I’ve been a fan of Nikolai Grozni since reading his Wunderkind, a novelization of (his?) life at his native Sofia Music Academy. You can still see his own performances as a wunderkind pianist from those early Bulgarian days. Each chapter of Wunderkind is titled by various works of Chopin, et alia, and there exists no keener descriptive writing on music anywhere. He came for a time to Boston, where he studied jazz piano at the Berklee School, became disenchanted and went to India to study as a Buddhist monk. His pilgrimage is hilariously and movingly invoked in his memoir, Turtle Feet, also highly recommended.
Nikolai Grozni‘s latest book is completely unique, not only in his ouevre, but in all literature: part Greek tragedy (complete with chapter introductions by a Chorus, a prefatory Dramatis Personae), part invocation of Greek mythology, part Grand Guignol of endless nightmare, part Jungian individuation, part live Tarot divination. It’s a book of constant fascination and fantasy, of velocipedes and passageways and rooftop plunges to escape man-eating birds; an infinite Masque of horror-filled pageantry and betrayal, where reality and persona are never assured. The byzantine bizarre imagery is abetted (though never superceded) by illustrations (included here) by Iva Sasheva. The dreamlike and poetic style of prose is never too far from reality: at times, it seems as though we are not in an alternate world of endless night, but instead in the coruscating fantasy and hallucination of present day madness; think not of the loose scatological ravings of Terry Gilliam, more like the detail and viscera of Peter Greenaway.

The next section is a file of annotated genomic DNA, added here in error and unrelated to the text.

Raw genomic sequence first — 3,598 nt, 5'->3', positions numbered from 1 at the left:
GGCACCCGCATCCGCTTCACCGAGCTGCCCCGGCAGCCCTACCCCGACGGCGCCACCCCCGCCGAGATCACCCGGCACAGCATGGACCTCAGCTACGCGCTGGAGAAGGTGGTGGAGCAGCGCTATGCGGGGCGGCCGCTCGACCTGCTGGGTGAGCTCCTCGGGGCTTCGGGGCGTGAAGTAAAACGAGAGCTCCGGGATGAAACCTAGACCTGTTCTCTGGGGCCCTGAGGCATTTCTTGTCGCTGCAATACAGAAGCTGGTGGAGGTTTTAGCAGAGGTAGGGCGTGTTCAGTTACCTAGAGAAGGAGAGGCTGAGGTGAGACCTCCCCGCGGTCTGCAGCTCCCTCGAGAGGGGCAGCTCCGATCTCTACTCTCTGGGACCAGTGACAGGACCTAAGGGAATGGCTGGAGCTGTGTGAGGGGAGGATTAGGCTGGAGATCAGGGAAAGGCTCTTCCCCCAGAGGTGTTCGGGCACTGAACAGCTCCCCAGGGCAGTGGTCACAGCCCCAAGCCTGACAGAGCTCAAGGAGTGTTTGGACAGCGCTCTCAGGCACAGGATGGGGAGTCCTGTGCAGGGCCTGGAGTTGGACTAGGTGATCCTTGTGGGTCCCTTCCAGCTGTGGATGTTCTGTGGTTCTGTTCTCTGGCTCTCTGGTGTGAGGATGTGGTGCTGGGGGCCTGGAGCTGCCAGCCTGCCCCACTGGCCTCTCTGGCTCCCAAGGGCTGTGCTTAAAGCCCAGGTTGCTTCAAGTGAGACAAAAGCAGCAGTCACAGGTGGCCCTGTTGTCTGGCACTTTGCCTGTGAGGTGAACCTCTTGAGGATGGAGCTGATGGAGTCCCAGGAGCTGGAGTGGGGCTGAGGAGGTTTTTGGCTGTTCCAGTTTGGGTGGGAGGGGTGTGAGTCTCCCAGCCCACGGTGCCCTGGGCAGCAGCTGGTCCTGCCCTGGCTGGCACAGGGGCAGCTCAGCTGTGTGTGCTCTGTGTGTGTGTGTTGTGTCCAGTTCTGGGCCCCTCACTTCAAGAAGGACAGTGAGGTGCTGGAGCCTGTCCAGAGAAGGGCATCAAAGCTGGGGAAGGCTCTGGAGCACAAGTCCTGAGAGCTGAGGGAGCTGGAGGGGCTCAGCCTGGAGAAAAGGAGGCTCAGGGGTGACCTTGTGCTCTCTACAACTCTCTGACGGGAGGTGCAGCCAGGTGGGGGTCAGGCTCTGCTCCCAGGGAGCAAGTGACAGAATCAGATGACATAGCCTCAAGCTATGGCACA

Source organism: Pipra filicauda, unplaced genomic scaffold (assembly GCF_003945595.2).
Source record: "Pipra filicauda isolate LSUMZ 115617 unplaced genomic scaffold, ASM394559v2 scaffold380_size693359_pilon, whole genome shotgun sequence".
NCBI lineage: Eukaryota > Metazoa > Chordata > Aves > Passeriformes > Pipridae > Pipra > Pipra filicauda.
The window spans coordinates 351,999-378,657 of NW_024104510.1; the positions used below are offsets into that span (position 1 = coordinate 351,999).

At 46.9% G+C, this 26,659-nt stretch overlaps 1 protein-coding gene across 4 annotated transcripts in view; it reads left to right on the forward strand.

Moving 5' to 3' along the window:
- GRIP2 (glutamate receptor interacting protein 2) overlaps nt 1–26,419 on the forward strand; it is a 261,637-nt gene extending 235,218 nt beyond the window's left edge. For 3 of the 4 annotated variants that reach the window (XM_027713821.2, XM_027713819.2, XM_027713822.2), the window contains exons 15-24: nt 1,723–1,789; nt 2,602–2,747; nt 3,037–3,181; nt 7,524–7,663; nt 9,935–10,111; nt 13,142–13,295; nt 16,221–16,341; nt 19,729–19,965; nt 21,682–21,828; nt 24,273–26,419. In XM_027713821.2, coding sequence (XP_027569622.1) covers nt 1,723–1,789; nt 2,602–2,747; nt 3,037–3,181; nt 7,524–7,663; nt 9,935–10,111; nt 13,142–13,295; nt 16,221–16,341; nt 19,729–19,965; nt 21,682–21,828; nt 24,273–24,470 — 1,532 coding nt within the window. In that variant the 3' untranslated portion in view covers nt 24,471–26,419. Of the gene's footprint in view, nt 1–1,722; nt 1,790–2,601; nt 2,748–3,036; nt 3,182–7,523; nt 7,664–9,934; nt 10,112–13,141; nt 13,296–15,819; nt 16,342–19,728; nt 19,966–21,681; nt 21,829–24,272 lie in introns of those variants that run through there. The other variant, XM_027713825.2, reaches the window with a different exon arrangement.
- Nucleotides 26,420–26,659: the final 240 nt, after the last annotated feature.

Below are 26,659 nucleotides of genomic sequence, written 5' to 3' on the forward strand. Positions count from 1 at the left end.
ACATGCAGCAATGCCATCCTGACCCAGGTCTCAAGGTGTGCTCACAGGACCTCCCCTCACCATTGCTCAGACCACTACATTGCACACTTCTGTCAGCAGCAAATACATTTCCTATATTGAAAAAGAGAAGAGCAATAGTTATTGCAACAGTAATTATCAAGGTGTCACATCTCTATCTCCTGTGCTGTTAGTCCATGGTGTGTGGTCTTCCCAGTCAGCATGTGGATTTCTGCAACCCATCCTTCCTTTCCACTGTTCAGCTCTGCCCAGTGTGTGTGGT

This is a nightmare from which I hoped never to awaken. A brilliant artistic achievement.